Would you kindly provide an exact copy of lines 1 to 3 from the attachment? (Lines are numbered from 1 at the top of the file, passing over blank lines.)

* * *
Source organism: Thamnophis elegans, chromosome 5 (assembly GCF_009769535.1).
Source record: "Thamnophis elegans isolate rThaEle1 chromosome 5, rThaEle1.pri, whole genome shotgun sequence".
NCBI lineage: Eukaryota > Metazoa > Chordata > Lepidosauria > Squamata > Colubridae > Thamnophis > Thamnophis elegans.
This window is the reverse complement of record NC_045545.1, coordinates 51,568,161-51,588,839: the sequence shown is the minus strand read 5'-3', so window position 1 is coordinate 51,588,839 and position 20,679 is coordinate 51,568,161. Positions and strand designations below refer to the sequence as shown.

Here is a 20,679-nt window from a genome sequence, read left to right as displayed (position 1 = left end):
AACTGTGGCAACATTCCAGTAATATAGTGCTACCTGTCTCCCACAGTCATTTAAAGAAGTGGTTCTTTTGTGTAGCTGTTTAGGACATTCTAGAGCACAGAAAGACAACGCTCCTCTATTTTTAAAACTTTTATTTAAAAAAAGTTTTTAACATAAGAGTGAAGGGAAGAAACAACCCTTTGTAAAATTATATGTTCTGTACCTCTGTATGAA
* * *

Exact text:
Source organism: Thamnophis elegans, chromosome 5 (assembly GCF_009769535.1).
Source record: "Thamnophis elegans isolate rThaEle1 chromosome 5, rThaEle1.pri, whole genome shotgun sequence".
NCBI lineage: Eukaryota > Metazoa > Chordata > Lepidosauria > Squamata > Colubridae > Thamnophis > Thamnophis elegans.